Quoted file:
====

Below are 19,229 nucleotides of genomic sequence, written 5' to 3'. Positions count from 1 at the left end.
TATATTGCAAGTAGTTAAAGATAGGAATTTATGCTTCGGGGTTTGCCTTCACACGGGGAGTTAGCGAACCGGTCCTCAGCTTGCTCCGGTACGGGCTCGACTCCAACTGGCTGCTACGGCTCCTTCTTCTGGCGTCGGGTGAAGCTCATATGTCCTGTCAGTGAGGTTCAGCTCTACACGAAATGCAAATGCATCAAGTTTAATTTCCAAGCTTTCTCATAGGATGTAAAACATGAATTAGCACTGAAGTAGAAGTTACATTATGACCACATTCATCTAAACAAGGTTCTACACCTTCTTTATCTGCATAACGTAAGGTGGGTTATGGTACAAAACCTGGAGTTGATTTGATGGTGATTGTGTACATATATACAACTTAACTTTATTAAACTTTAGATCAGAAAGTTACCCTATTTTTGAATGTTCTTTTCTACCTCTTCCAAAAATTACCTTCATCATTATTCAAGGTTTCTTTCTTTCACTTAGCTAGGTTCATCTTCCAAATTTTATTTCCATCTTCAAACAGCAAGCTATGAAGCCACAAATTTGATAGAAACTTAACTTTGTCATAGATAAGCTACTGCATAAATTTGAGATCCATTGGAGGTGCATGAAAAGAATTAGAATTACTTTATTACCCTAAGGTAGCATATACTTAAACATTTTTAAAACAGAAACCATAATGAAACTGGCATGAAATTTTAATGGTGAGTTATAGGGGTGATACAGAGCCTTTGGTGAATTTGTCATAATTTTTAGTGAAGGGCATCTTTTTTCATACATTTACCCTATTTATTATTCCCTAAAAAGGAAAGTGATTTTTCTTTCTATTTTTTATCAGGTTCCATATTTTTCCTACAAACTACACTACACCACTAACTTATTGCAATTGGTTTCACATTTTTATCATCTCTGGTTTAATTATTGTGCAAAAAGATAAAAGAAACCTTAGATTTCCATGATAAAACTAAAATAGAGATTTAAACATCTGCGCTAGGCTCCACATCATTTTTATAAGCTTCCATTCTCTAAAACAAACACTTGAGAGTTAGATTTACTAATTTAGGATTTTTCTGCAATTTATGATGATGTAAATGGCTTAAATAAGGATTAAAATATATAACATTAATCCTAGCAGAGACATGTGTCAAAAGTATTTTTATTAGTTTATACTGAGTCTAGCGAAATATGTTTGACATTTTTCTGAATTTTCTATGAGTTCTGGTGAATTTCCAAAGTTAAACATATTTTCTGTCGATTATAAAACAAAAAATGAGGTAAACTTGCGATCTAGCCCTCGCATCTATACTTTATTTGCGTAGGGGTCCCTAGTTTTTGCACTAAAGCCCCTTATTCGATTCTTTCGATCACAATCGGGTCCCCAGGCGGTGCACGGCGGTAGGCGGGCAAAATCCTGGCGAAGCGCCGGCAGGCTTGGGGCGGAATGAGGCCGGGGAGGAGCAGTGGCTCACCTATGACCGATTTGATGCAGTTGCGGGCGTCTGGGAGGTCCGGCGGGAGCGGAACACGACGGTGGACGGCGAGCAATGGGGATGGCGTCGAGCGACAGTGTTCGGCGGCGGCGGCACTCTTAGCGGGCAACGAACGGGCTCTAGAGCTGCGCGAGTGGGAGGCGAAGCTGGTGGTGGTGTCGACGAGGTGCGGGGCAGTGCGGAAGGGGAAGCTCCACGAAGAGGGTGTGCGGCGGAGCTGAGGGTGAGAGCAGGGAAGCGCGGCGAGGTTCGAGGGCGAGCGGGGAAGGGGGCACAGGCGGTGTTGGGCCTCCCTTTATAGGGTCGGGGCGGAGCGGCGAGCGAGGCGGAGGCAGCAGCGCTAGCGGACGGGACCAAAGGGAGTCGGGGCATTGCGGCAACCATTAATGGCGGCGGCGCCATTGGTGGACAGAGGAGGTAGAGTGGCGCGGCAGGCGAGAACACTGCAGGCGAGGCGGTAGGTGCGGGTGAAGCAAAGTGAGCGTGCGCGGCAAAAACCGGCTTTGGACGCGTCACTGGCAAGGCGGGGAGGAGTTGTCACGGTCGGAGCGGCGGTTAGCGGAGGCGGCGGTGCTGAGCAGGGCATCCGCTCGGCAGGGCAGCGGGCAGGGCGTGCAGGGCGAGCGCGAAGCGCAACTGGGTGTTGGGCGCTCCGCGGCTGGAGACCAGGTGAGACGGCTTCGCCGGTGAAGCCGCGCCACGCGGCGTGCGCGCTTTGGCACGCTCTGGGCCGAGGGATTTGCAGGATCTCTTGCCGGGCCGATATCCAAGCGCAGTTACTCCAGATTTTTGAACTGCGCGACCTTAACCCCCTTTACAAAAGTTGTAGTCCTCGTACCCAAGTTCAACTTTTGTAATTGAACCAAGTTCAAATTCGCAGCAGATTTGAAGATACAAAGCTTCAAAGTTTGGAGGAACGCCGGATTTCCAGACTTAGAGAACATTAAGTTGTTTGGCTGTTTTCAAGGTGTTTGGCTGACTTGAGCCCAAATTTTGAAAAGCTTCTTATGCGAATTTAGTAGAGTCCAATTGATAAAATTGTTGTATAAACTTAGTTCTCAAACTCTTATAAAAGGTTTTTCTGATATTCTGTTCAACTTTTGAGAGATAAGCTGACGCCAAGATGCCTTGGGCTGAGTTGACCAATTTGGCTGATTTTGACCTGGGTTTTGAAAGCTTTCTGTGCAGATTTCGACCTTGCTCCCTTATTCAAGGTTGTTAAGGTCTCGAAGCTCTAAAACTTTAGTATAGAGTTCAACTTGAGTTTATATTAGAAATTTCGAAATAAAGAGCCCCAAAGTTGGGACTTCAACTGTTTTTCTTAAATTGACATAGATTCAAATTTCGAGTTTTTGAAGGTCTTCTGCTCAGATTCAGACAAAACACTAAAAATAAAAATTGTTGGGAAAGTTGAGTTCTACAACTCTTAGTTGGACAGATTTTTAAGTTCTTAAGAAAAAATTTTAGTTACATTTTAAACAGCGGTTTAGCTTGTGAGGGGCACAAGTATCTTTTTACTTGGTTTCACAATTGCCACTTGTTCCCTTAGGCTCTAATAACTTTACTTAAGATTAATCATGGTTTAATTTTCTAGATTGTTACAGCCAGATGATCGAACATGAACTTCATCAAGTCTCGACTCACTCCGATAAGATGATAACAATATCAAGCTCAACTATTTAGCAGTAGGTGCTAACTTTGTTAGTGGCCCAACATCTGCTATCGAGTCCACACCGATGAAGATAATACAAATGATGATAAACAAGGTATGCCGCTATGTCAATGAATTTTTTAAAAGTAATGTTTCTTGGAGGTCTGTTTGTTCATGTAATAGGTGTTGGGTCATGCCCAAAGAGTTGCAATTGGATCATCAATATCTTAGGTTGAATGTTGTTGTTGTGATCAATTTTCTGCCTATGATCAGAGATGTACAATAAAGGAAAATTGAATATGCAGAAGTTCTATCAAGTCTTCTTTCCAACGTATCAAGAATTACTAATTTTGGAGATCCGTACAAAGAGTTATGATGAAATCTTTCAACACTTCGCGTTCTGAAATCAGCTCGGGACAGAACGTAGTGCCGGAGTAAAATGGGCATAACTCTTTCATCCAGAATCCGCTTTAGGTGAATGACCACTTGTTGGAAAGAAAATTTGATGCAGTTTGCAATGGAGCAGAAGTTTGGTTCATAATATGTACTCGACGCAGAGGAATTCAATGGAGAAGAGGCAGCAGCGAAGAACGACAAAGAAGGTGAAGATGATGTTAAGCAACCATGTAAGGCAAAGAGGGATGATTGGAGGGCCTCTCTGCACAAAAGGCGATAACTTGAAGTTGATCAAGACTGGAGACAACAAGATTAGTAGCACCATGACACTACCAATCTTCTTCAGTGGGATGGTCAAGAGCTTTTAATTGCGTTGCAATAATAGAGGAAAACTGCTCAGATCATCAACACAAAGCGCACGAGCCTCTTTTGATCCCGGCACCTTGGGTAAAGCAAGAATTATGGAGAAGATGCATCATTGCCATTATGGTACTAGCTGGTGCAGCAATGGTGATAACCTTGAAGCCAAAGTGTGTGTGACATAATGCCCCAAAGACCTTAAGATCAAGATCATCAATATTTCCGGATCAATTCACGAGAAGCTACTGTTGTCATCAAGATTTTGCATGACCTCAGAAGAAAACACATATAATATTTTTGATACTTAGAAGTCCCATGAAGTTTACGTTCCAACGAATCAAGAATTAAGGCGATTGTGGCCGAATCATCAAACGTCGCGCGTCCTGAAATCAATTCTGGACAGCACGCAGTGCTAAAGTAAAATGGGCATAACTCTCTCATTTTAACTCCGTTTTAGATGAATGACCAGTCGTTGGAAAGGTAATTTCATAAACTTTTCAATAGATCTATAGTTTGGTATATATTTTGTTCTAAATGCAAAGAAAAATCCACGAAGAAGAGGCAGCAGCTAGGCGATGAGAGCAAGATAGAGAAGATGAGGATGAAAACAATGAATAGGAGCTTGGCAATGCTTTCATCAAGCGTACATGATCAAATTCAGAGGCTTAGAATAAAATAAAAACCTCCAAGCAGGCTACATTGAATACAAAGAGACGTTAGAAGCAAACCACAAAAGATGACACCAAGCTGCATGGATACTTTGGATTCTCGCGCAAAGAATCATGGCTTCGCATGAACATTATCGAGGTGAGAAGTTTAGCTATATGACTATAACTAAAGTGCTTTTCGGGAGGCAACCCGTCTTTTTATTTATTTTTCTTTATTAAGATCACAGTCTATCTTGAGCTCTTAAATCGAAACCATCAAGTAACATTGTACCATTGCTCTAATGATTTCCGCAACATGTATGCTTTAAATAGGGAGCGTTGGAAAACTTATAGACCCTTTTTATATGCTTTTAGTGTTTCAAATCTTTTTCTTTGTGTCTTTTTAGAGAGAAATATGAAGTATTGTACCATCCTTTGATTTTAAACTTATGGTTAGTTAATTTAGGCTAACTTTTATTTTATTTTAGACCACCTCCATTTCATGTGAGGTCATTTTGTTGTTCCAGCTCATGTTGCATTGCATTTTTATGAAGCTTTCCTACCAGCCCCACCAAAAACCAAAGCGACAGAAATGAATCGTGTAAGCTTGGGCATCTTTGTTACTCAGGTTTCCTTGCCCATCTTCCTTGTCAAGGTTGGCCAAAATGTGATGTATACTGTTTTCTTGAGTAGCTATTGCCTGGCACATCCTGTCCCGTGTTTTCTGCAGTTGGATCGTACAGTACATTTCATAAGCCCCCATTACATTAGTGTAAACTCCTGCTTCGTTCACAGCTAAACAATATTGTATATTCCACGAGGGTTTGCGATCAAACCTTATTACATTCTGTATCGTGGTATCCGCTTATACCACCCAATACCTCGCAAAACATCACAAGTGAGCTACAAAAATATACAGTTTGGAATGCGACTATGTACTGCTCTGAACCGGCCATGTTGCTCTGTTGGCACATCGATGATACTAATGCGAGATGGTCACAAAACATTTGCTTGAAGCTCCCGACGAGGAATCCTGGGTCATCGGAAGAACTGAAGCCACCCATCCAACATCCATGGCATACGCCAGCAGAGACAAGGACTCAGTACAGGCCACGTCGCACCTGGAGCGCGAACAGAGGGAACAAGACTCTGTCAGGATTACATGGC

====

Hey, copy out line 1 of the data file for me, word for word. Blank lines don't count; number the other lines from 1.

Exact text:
Below are 19,229 nucleotides of genomic sequence, written 5' to 3'. Positions count from 1 at the left end.